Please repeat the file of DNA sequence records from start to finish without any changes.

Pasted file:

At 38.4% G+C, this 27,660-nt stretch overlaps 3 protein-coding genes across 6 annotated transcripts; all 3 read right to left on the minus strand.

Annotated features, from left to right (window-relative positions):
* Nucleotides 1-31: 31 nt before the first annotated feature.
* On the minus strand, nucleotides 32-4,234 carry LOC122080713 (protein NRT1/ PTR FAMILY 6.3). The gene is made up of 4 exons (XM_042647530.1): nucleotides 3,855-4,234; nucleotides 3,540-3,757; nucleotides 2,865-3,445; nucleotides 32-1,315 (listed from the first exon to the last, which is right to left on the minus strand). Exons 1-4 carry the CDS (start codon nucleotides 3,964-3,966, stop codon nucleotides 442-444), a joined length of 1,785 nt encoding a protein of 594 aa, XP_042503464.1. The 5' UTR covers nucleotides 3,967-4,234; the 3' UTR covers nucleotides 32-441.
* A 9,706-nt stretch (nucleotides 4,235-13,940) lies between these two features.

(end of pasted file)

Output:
At 38.4% G+C, this 27,660-nt stretch overlaps 3 protein-coding genes across 6 annotated transcripts; all 3 read right to left on the minus strand.

Annotated features, from left to right (window-relative positions):
* Nucleotides 1-31: 31 nt before the first annotated feature.
* On the minus strand, nucleotides 32-4,234 carry LOC122080713 (protein NRT1/ PTR FAMILY 6.3). The gene is made up of 4 exons (XM_042647530.1): nucleotides 3,855-4,234; nucleotides 3,540-3,757; nucleotides 2,865-3,445; nucleotides 32-1,315 (listed from the first exon to the last, which is right to left on the minus strand). Exons 1-4 carry the CDS (start codon nucleotides 3,964-3,966, stop codon nucleotides 442-444), a joined length of 1,785 nt encoding a protein of 594 aa, XP_042503464.1. The 5' UTR covers nucleotides 3,967-4,234; the 3' UTR covers nucleotides 32-441.
* A 9,706-nt stretch (nucleotides 4,235-13,940) lies between these two features.